The Corresponence of James McNeil Whistler
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Record 10 of 92

System Number: 05843
Date: 26 November [1878][1]
Author: JW
Place: London
Recipient: James Jacques Tissot[2]
Place: [London]
Repository: Glasgow University Library
Call Number: MS Whistler T188
Document Type: ALdS[3]

The White House
Chelsea Embankment -

Mon pauvre Tissot -

Je crois remplir mon dernier devoir d'ami en vous faisant savoir que malgré mes efforts vous êtes peut-être encore sous le joug de la loi - et capable de passer quelque jours en prison! - Le clerc de mon Solicitor[5] est pret à declarer qu'il vous avait servi avec un "summons" - qui tient encore quoique j'avais fait tous [sic] mon possible pour vous absoudre - en expliquant à ces messieurs [p. 2] que dans votre état pitoyable vous n'auriez nullement pu nous être utile -

J'avais ajouté que vous seriez incapable de soutenir même les cadres de Whistler dont vous vous servez! - Enfin j'ai usé de mon eloquence pour prier l'avocat de vous rendre la liberté plutôt que montrer en public à mes juges le spectacle fatal d'un "ami tremblant de terreur comique malgré lui" -

J A McN. Whistler

Mardi. Nov. 26

Inutile mon cher! - la loi est sevère - ainsi fuyez! Absentez vous pour quelques jours pendant qu'il est encore temps - et ne revenez que lorsque les Tribuneaux [sic] vous auront oublié! -

J A McN. Whistler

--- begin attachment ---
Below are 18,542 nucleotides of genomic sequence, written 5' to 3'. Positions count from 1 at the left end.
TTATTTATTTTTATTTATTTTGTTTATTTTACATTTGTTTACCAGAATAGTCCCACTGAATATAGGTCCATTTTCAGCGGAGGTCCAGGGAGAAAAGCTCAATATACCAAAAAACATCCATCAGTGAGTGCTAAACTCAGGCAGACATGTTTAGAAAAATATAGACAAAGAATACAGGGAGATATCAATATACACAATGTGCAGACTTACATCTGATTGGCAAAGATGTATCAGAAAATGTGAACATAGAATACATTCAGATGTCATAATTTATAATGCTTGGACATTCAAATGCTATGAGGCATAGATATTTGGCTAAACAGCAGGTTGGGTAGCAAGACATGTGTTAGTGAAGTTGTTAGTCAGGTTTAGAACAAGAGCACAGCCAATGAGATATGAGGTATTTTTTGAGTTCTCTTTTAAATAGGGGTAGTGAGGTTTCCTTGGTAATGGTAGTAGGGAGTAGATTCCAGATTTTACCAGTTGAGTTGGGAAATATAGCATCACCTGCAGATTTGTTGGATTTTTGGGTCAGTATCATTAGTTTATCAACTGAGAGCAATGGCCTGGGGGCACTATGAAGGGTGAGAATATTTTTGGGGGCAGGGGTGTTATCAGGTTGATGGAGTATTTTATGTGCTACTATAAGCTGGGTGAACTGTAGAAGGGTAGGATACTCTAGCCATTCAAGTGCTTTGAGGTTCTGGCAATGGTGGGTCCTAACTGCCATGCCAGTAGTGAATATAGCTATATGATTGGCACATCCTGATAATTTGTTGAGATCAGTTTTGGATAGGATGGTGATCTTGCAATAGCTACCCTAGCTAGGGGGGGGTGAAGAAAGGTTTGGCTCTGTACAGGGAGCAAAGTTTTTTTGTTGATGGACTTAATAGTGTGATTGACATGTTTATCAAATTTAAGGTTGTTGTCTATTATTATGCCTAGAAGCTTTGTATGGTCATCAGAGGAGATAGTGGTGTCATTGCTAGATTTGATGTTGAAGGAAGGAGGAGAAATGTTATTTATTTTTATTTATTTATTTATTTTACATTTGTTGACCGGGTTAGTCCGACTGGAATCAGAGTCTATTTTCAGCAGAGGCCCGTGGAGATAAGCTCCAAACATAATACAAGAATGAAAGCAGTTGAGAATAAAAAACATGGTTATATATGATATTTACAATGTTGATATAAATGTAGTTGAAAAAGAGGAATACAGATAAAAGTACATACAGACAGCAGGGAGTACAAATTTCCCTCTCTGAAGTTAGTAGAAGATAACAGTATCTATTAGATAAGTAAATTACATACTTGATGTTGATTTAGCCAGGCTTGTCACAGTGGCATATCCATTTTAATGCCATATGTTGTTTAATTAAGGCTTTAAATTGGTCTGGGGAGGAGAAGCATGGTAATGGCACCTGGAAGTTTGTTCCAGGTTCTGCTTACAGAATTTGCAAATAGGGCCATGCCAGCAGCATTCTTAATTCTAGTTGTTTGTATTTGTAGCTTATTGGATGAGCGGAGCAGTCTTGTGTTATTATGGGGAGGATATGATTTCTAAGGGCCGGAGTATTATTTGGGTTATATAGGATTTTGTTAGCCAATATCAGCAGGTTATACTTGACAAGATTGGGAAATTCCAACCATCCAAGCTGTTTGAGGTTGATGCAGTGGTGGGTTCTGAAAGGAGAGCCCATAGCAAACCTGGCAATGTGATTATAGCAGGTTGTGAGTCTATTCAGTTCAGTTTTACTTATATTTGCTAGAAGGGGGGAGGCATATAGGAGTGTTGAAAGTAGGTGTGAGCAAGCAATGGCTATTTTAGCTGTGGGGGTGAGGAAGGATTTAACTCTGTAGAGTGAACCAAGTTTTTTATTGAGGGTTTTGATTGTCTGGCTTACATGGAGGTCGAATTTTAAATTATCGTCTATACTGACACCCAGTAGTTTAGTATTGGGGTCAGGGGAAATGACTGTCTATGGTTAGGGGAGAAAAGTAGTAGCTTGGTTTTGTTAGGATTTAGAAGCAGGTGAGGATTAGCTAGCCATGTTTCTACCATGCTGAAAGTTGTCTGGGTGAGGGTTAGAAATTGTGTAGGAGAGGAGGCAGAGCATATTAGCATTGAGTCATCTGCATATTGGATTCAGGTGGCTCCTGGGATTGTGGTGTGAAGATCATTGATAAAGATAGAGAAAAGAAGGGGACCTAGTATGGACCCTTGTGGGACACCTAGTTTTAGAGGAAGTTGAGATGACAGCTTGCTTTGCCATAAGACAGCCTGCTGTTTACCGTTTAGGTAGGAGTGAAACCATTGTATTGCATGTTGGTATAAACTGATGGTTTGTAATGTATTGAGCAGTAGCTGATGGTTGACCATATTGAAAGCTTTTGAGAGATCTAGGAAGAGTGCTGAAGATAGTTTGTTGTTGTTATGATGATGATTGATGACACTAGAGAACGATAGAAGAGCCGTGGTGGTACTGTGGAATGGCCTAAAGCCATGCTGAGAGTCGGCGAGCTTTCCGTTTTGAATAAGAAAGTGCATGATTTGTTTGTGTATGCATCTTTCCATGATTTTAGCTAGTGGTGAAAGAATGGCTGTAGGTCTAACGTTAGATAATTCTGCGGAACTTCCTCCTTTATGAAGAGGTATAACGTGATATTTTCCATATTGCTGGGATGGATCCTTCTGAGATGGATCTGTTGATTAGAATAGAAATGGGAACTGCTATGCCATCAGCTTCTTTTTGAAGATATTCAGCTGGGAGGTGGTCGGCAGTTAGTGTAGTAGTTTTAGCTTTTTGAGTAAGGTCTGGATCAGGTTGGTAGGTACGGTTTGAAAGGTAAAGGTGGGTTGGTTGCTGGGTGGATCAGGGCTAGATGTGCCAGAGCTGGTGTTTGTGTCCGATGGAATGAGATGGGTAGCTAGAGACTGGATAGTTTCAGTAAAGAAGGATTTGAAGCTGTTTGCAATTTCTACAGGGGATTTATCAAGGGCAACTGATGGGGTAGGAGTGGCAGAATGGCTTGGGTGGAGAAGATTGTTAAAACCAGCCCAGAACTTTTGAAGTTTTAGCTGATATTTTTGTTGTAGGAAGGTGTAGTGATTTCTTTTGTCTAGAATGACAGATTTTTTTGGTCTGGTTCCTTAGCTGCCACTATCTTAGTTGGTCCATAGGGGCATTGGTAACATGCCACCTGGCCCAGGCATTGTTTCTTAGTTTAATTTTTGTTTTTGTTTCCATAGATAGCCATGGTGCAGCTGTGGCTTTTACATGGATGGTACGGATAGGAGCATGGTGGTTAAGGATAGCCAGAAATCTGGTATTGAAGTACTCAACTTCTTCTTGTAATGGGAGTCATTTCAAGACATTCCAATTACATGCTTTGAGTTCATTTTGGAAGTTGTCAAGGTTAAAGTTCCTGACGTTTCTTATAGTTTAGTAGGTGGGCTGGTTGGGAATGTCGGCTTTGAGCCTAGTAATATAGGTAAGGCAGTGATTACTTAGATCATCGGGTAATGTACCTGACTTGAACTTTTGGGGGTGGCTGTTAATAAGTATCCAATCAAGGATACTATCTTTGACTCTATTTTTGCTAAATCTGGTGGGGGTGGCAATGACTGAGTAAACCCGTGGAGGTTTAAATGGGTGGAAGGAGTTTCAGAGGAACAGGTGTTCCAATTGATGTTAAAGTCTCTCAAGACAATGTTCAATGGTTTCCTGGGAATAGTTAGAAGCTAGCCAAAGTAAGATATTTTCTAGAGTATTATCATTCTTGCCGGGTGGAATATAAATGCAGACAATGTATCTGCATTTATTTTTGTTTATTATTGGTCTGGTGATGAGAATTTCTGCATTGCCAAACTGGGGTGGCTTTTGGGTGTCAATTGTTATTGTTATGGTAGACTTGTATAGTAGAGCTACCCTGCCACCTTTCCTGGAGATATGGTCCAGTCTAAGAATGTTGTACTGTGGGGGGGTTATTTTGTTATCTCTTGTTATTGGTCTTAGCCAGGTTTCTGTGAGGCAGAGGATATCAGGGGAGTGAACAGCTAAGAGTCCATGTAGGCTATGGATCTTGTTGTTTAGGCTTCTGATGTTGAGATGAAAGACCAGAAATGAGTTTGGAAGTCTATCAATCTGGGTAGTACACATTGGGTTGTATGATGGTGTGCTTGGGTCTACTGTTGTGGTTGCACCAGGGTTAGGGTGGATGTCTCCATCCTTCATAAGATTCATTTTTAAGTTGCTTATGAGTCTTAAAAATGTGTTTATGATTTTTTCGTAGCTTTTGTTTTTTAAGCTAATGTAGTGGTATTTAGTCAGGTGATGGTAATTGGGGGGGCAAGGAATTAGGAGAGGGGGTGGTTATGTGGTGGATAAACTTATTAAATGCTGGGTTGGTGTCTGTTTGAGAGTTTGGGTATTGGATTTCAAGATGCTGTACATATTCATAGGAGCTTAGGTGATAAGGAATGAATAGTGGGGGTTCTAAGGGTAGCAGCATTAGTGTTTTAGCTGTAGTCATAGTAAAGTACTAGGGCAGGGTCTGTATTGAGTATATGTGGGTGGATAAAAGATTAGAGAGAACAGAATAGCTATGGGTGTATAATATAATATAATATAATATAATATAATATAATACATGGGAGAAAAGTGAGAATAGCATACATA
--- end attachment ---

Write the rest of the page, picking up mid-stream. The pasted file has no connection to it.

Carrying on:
This document is protected by copyright.


My poor Tissot -

I believe I am carrying out my final duty of friendship by letting you know that despite my efforts you are perhaps still at the mercy of the law - and with the possibility of spending several days in prison! - My solicitor's clerk is ready to affirm that he had served you with a summons - which still holds, despite my having done everything in my power to excuse you - by explaining to these gentlemen that in your pitiable state you would have been of no help to us at all -

I had added that you would have been incapable even of holding up those Whistler frames that you use! Finally I used my eloquence to beg the lawyer to give you back your freedom rather than show my judges in public the fatal spectacle of "a friend [shaking with comic terror] despite himself".

J. A McN. Whistler

Tuesday. Nov. 26

Useless my dear fellow! - the law is severe - so flee! Go away for a few days while there is still time - and do not come back until the Courts have forgotten you! -

J. A McN. Whistler


1.  26 November [1878]
This relates to the case of Whistler v. Ruskin, which was heard at the Queen's Bench of the High Court on 25-26 November 1878. A subpoena was served on Tissot on 23 November 1878. Tissot's response, offering to write to the jury, has been lost, but there are several drafts of JW's reply (#05846, #05844) (see Merrill, Linda, A Pot of Paint: Aesthetics on Trial in 'Whistler v. Ruskin', Washington and London, 1992, pp. 86-87 and 347-48, n. 57-58).

2.  James Jacques Tissot
Jacques ('James') Joseph Tissot (1836-1902), painter and etcher [more].

3.  ALdS
This is a draft of a letter that was not necessarily sent; JW may have planned to give Tissot a fright.

The address of William McNeill Whistler (1836-1900), physician, JW's brother [more].

5.  Le clerc de mon Solicitor
Lawson James McCreary, clerk to the solicitor, J. A. Rose [more]. James Anderson Rose (1819-1890), solicitor [more], listed Tissot among possible witnesses, but in the end he was not called to give evidence.